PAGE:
SC affirms junking of Jun Lozada petition
MANILA, Philippines - The Supreme Court has affirmed a Court of Appeals decision junking the petition for Writ of Amparo filed by the camp of NBN-ZTE deal whistleblower Rodolfo "Jun" Lozada Jr. against former President and now Pampanga Rep. Gloria Macapagal Arroyo, and several others in connection with the botched $330-million national broadband network project.
In an en banc ruling promulgated on April 24, the high court junked a petition for review filed by Lozada's brother, Arturo, for being "moot and academic by the cessation of the restraint to Lozada’s liberty.”
”The Court of Appeals’ denial of the privilege of the writ of amparo is hereby affirmed,” the ruling read.
In his petition, Arturo Lozada claimed that his brother was kidnapped by government security forces after he arrived from Hong Kong in February 2008 to prevent him from testifying at the Senate investigation hearing into the botched deal.
Arturo had admitted before the appellate court's 17th Division that he had no direct knowledge about the circumstances surrounding his brother arrival from Hong Kong.
Named as respondents in the Writ of Amparo case along with Arroyo are Executive Secretary Eduardo Ermita, then Philippine National Police (PNP) chief Avelino Razon Jr., Aviation Security Group (ASG) agent Rodolfo Valeroso and Manila International Airport Assistant (MIAA) General Manager for Security Angel Atutubo.
The appellate court dropped Arroyo as respondent, stressing that a sitting head of state is immune from civil and criminal suits.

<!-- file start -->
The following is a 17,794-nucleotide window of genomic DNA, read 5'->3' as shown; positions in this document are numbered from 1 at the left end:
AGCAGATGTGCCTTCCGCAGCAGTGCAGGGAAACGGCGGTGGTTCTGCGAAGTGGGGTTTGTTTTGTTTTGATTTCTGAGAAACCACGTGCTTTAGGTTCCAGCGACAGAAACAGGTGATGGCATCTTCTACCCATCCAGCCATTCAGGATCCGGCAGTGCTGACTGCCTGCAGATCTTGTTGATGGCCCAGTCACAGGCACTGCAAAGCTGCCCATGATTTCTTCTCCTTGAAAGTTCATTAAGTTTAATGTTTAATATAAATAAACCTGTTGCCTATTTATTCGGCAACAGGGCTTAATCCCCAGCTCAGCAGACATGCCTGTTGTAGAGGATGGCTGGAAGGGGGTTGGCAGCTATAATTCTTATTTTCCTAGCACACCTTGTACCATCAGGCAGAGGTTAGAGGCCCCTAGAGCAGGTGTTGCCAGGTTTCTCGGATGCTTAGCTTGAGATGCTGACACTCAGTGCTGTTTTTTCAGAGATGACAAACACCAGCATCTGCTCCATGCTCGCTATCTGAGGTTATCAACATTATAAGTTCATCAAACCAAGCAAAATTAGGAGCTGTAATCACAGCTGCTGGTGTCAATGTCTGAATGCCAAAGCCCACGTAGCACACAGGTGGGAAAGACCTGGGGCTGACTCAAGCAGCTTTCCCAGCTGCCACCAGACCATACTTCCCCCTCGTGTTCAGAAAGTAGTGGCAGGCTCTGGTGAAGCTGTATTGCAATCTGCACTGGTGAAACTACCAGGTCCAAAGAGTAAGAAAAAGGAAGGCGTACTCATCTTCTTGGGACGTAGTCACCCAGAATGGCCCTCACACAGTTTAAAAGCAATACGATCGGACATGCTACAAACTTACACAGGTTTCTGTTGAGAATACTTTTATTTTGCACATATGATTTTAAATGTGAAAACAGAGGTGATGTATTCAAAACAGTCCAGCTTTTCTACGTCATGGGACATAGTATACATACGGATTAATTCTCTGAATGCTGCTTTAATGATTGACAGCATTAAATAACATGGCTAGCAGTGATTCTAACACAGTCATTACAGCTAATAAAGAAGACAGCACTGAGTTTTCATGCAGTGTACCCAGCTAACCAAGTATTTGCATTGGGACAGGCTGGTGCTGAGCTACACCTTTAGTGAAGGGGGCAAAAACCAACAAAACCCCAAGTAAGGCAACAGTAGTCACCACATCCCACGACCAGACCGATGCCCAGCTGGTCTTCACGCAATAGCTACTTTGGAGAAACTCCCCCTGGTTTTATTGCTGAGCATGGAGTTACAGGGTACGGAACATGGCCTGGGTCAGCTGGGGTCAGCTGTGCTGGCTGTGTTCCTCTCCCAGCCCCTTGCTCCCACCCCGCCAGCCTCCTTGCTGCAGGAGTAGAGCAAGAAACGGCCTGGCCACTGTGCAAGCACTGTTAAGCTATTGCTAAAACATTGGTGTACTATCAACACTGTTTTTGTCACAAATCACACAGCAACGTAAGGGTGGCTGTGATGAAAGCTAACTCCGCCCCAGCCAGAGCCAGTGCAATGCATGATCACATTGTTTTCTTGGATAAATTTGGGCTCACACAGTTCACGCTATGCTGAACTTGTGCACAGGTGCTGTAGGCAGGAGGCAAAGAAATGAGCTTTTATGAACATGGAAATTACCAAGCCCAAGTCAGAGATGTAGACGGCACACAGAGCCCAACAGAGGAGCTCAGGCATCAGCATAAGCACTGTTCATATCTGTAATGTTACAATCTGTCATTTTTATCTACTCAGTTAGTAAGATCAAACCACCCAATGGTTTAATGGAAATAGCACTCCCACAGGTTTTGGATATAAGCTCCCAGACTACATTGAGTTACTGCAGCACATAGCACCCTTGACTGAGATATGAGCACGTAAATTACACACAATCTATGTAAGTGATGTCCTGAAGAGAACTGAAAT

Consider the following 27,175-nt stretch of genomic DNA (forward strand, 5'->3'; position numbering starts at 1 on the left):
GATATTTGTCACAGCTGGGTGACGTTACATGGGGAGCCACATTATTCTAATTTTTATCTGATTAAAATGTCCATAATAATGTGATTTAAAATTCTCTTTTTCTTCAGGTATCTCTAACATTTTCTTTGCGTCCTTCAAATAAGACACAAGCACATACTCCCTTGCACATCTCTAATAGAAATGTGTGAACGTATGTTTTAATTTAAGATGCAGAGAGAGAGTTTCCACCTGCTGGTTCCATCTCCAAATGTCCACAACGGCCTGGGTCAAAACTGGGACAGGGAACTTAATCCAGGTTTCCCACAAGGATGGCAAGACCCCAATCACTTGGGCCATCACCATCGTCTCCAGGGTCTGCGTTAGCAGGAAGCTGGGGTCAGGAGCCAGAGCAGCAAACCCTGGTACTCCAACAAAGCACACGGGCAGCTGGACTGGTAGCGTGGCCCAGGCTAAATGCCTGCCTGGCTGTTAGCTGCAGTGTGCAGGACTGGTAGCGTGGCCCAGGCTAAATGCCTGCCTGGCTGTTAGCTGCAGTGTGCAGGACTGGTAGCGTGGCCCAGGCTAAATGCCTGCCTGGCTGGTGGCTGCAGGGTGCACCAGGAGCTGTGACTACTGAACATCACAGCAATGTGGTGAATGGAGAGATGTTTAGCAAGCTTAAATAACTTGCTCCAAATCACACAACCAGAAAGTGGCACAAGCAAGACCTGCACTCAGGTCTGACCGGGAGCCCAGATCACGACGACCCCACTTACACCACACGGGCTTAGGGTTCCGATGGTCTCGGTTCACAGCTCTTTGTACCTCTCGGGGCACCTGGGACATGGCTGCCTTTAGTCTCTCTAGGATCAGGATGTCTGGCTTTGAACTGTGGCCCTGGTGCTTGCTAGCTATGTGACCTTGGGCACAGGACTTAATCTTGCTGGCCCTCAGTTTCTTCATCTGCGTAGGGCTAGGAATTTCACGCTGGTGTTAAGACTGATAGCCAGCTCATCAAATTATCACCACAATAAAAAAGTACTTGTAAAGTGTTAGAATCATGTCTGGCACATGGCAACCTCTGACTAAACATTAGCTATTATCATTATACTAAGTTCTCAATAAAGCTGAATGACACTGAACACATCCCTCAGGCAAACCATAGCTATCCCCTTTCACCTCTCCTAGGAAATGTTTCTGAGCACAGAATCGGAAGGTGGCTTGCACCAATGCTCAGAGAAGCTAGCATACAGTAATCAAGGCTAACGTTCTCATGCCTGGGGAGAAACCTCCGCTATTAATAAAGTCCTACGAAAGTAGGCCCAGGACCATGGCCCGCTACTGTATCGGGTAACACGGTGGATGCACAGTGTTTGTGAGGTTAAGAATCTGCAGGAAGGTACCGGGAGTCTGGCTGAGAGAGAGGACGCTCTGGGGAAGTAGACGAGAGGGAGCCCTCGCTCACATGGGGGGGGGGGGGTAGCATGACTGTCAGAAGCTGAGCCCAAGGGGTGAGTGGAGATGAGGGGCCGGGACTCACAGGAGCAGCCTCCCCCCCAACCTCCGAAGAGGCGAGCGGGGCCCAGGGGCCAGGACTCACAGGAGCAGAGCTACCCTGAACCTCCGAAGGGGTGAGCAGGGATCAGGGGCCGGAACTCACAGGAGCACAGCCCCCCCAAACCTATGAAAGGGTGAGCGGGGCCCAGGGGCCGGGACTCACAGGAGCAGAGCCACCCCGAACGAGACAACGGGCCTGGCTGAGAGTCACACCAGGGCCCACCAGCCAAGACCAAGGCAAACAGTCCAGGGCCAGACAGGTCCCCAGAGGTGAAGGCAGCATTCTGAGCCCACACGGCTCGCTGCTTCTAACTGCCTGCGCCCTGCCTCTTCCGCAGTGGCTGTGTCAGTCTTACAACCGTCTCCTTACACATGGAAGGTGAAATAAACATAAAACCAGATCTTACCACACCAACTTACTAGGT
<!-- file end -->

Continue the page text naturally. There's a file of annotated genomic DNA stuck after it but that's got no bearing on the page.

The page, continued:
In its ruling, the high court said that its decision “has nothing to do with the substance or merits surrounding the aborted deal of the Philippine government with the National Broadband Network and ZTE Corporation....”
“There is only one issue that we decide today – whether circumstances are adequately alleged and proven by petitioner Lozada to entitle him to the protection of the writ of amparo,” the ruling read.
The Senate Blue Ribbon Committee (Blue Ribbon Committee) subpoenaed Lozada to appear and testify on its January 30, 2008 hearing.
Instead of appearing, Lozada flew to Hong Kong en route to London, as announced by then Environment Secretary Lito Atienza.
Lozada alleged that his failure to appear at the scheduled hearing was upon the prodding and instructions of then Executive Assistant Secretary Manuel Gaite.
The Senate cited Lozada for contempt of court and ordered his arrest and detention.
Upon his return to the country, Lozada claimed several men whisked him away.
In its ruling, the high court said, “the writ of amparo is confined only to cases of extrajudicial killings and enforced disappearances, or to threats thereof. Considering that this remedy is aimed at addressing these serious violations of or threats to the right to life, liberty and security, it cannot be issued on amorphous and uncertain grounds, or in cases where the alleged threat has ceased and is no longer imminent or continuing.”
“[I]n amparo actions, petitioners must establish their claims by substantial evidence, and they cannot merely rely on the supposed failure of respondents to prove either their defenses or their exercise of extraordinary diligence,” the ruling stressed.